International Students Add to WCC’s Diversity
A few years ago, Faniel Perrin was studying computer science in his native Haiti while working as a guide and translator. He became friends with one of his clients, an Ann Arbor couple that ran a charity.
Then on Jan. 12, 2010, an earthquake devastated Haiti. It killed an estimated 230,000 people and left another 1.5 million homeless.
Perrin’s family was not harmed, but he lost lots of friends, parents of friends, and co-workers. “It was a nightmare,” he said. “It changed me completely.”
With the capital of Port-au-Prince in ruins and Perrin’s school damaged, the Ann Arbor couple invited him to come back to the United States with them. Upon arriving in Ann Arbor, he enrolled at WCC. But he chose a new career path: construction management.
“I decided to switch after the earthquake so I can go back and help out,” Perrin said. Haiti can use his help. In January 2013—three years after the earthquake—the U.S. State Department reported that more than 357,000 displaced Haitians were still living in camps.
Who is an International Student?
Perrin is one of many international students who add to WCC’s diversity. “We love diversity,” said Sukanya Jett, director of admissions. “That’s what makes us what we are.”
There’s no single definition of an international student, according to Nicole Diamond, the counselor in WCC’s International Student Center. Some, like Perrin, are citizens of other countries who are in the United States temporarily to study full time. These students come from a wide range of countries: Argentina, Bahrain, Benin, Brazil, China, Costa Rica, Hong Kong, Indonesia, Nigeria, Pakistan, Romania, South Korea, and Venezuela, among many others.
Other students who are covered under an inclusive definition of “international student” include:
- U.S. citizens, permanent residents, or holders of various visas who are enrolled in WCC’s English as a Second Language program.
- Students from foreign countries who are in the United States on types of visas other than the F-1 student visa.
- Students who are U.S. citizens but whose parents were born in a foreign country.
Some of these people may not identify themselves as international students, Diamond said, but they’re all welcome at the International Student Center. “We want to let students know we’re here for them,” she said.
The Center is a warm gathering place, featuring couches, a coffee machine, two computers, and a printer. Much of the warmth comes from Diamond and the international students themselves as they help each other with everything from homework to basics like figuring out where to buy food.
The Center is hosting an open house on Thursday, March 21, from 1:00pm to 4:00pm to celebrate its recent move to a new, larger space across from its old location on the second floor of the Student Center building. “We just wanted to celebrate our new space,” Diamond said. The event, which will feature free snacks, prizes, and giveaways, also is designed to welcome international students who haven’t previously used the Center.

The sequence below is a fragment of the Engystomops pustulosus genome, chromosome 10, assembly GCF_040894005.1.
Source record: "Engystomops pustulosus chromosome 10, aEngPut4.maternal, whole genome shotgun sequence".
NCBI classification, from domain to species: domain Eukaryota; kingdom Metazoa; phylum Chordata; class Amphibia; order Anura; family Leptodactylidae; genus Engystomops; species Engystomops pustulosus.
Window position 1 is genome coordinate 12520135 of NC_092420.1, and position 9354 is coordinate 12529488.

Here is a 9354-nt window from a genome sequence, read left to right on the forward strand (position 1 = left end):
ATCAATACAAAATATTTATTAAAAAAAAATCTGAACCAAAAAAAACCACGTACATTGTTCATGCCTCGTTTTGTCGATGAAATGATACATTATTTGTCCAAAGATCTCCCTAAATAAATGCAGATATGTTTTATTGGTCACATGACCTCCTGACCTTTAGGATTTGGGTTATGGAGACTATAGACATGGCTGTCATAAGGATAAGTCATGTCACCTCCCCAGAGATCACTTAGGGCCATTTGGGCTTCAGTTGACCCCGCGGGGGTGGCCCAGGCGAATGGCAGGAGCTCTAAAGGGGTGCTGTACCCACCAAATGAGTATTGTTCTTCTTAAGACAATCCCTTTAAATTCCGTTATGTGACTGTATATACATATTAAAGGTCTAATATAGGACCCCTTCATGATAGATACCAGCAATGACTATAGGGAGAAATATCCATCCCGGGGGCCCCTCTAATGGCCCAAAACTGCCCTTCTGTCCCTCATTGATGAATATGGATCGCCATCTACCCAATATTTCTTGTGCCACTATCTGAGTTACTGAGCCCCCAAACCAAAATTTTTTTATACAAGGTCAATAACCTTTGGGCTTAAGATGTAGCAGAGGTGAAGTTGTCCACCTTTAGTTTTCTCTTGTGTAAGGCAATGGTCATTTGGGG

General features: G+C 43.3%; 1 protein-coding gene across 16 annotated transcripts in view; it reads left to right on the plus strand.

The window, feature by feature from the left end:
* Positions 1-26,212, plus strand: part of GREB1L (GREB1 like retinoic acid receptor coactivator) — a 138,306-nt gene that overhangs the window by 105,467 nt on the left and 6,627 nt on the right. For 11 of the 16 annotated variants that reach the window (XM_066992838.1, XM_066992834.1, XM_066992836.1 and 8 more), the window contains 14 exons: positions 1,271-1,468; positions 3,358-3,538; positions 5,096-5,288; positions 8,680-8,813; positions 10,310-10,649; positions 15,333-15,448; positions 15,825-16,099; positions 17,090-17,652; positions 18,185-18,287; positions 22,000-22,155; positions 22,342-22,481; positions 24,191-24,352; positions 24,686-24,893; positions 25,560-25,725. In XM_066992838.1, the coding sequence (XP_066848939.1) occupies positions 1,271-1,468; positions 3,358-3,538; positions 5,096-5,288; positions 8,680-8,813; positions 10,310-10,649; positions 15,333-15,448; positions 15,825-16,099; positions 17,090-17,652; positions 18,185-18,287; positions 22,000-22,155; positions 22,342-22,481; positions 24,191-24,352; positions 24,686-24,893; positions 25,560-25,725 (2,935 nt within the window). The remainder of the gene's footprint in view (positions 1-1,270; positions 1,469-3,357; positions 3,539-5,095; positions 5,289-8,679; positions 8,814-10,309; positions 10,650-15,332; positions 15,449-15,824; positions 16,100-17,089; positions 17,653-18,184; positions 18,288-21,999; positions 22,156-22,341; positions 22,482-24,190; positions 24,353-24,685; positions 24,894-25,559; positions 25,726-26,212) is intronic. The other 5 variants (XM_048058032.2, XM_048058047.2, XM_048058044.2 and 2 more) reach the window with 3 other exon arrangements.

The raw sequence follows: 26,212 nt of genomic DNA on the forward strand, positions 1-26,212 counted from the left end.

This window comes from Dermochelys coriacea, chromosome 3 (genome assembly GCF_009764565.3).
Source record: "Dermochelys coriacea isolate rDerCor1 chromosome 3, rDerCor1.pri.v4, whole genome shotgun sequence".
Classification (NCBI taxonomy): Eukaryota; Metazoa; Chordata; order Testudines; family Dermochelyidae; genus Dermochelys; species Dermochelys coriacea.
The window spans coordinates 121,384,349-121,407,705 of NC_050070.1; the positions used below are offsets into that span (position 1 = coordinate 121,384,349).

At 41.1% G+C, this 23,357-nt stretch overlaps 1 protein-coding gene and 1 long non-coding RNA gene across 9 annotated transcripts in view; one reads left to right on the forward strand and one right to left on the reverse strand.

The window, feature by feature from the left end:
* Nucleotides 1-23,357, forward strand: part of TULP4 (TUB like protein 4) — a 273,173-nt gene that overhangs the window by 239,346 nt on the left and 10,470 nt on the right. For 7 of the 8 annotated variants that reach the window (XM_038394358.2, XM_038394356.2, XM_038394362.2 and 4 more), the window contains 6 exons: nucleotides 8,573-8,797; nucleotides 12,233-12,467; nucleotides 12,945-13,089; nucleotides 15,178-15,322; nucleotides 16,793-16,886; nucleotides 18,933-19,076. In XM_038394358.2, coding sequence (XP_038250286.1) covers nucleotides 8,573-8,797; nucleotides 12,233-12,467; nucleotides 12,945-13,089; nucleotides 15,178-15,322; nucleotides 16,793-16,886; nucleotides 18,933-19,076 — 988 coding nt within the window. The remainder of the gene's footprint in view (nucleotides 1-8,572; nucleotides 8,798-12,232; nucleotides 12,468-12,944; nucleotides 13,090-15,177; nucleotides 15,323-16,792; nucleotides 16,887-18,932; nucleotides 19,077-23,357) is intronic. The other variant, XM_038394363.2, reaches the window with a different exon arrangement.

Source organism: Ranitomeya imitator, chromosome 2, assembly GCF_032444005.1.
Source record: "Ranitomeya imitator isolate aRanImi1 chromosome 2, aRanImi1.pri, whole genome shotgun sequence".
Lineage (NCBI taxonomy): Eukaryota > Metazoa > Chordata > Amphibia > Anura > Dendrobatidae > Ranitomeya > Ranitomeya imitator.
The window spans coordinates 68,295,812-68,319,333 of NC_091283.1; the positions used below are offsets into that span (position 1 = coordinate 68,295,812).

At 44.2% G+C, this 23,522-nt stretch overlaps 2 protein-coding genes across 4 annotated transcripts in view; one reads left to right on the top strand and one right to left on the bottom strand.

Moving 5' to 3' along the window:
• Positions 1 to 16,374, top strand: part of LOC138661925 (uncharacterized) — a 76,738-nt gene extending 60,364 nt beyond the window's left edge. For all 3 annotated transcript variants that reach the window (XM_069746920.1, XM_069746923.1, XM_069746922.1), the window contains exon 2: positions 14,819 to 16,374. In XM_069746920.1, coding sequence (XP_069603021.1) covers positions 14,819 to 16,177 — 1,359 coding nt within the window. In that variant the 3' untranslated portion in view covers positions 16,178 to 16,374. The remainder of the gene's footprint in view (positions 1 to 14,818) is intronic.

Why Do International Students Choose WCC?
International students come to WCC for a variety of reasons. For some, like Fatouma Abdoulaye of Niger, it’s because they have relatives or friends in the area. Abdoulaye stays with an uncle in Ypsilanti.
Abdoulaye wants to become a gynecologist, and her parents—who are both doctors themselves—said she should train in the U.S. When she gets her medical degree, she plans to return to Niger, which has few medical specialists.
Abdoulaye will finish her pre-med program during Spring/Summer Semester, and will take happy memories of WCC with her. “I would recommend this school because it’s a friendly school,” she said. “I’ve had the best experience of my life. And Nicole is the best counselor ever. She’ll always listen and give us great advice.”
Luna Park of South Korea is a former high school exchange student who attended a private school in Saline. She toured WCC with friends, and decided it would be an easier transition than going to a four-year school. Park, who is pursuing a liberal arts transfer program, said she likes WCC because it’s “very personal. Classes are really small. If you have a question, you can ask an instructor any time.”
Adrian Ramirez Reyes of Honduras chose WCC for the same reason as many international students—its “affordable credits that are transferable to U-M,” as he put it. Reyes, who is pursuing WCC’s U-M transfer program, plans to study biomedical engineering after he leaves WCC. His choice of U-M was almost preordained, since both of his parents are U-M grads.
WCC Welcomes International Students
WCC tries to ease the way for international students who want to attend the College. That effort starts with a website that has all of the information and forms that international students need to apply. International applicants “get a lot of personal attention” to help them through the process, which has many steps that aren’t required of American students, Jett said.
Once the students arrive, WCC offers a special orientation for those with F-1 student visas where they can meet each other and learn how to follow American immigration rules. There’s also a special ESL orientation available.
International students also have a dedicated counselor in Diamond, who can help with everything from academic advising to personal issues. And they have the International Student Center, which provides a safe, comfortable place to meet other international students.
Another resource is WCC’s International Student Association, which includes both international and American students. The social, cultural, and academic support group has weekly meetings and sponsors social activities.